Thursday, April 12, 2012

Who Was BR?

From BR's Utopia

In Rob's Fortnight Bio Video he credits Bruce Rogers as one of his greatest inspirations. So who was BR? See below, or read Rob's more in depth essay on BR. All the images are from books or pages in Rob's personal award wining collection.

Rogers was born in Lafayette, Indiana on the 14th of May 1870. At this time book design was quite different than it is today. Generally all books followed “house rules,” that is to say that each book produced at a particular publishing house followed certain guidelines regardless of the purpose or text that was being printed, and they all looked more or less the same. Rogers was one of the first to base the design of a book on the text to be printed. Although the idea that the design of a book should suit, or even complement the text, may seem ordinary enough to us today, this is directly because of Rogers’ influence.

 William Morris' The Golden Legend, 1892

Initially Rogers’ interests led him to study photojournalism at Purdue University, though he also developed interests in landscape painting and lettering. Rogers began his first job as designer for the magazine “Modern Art” in 1895. Rogers’ interest in design had been assured by the sight of the extravagant Kelmscott Press books of William Morris being printed at the time. William Morris was a major figure in the Arts and Crafts Movement, and his rejection of machines and medieval inspired books produced quite a stir.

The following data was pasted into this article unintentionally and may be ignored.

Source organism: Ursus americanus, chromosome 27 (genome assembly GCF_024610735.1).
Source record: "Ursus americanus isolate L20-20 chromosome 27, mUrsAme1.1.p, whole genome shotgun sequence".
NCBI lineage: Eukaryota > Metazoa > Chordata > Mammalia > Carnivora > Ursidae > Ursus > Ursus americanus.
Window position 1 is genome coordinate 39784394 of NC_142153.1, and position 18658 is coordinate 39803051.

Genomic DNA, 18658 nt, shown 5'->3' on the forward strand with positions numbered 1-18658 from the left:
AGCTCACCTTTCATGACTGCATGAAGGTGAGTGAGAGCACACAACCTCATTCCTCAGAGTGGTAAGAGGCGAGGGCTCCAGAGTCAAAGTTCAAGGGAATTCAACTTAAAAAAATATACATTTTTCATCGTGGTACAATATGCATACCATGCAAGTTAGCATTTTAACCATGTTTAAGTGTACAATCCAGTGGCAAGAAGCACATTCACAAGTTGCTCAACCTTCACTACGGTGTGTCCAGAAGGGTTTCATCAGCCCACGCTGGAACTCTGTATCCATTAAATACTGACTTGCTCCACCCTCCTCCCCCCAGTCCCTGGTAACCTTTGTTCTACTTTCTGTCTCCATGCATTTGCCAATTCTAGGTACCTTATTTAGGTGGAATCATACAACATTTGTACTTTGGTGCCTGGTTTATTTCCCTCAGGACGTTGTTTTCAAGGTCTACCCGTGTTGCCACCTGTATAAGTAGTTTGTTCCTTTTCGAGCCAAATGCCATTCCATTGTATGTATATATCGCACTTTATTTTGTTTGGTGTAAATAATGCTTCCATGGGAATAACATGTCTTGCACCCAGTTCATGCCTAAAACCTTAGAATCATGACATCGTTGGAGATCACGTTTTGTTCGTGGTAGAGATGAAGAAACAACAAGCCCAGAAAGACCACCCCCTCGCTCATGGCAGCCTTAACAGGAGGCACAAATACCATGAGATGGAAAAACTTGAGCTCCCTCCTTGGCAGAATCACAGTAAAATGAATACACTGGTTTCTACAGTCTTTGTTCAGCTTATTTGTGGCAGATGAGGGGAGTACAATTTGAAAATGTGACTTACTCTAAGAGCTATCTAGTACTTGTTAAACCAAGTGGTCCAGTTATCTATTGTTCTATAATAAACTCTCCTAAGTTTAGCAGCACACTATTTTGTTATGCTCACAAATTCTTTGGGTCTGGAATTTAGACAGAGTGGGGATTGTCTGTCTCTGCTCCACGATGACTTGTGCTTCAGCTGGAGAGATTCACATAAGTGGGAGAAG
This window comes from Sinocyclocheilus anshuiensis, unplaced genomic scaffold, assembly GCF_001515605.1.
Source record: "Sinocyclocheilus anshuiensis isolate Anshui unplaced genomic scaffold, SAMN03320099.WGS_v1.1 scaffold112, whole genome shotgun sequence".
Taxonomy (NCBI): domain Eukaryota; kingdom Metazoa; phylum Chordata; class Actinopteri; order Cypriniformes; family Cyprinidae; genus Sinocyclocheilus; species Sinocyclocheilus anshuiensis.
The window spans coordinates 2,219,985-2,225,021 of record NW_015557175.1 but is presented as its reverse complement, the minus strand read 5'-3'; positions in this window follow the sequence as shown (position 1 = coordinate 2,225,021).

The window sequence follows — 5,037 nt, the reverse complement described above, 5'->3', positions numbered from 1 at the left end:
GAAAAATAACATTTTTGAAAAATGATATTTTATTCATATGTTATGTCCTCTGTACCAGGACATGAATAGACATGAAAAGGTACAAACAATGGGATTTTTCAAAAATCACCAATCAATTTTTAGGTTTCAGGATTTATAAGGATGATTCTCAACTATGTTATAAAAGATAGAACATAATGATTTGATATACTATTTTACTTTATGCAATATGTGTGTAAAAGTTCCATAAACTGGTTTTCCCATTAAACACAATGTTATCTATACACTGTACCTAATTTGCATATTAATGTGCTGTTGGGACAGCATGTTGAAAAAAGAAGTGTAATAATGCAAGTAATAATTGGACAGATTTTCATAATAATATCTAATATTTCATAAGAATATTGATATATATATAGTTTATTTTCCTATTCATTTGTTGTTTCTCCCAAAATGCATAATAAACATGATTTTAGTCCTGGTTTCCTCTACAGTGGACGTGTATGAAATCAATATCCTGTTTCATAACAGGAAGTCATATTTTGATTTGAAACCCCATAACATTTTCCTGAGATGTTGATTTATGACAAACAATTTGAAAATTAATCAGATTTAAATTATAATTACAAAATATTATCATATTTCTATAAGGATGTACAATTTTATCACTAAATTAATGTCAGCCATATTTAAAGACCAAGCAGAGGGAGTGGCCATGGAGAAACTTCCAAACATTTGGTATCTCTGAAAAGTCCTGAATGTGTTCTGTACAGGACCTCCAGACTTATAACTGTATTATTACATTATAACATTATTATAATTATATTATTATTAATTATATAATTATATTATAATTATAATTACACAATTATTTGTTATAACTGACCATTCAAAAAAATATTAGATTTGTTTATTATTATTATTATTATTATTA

BR's The History of Oliver & Arthur, 1903

Only one year after beginning work as a designer, Rogers was offered a job as book designer by George Mifflin, of Houghton Mifflin. Few designers have ever had such early success as Rogers. His attention to detail gained him considerable respect. By 1900, Rogers had convinced Mifflin to establish a branch of Houghton Mifflin specifically for the production of fine limited edition books for the collector. This branch would become known as the Riverside Press, and several of Rogers’ finest works date from this period. Rogers left Houghton Mifflin in 1912, and worked freelance until his death in 1957.

BR's Centaur typeface

Though known for his book design, Rogers’ strive for perfectionism led him to often design new characters or special characters to suit the project at hand. Rogers’ most successful type design was Centaur. Originally designed in 1914 for private use, Centaur became available for Monotype composition in 1929. Centaur has remained a popular classic ever since. 

From BR's Ralph Herne, 1923

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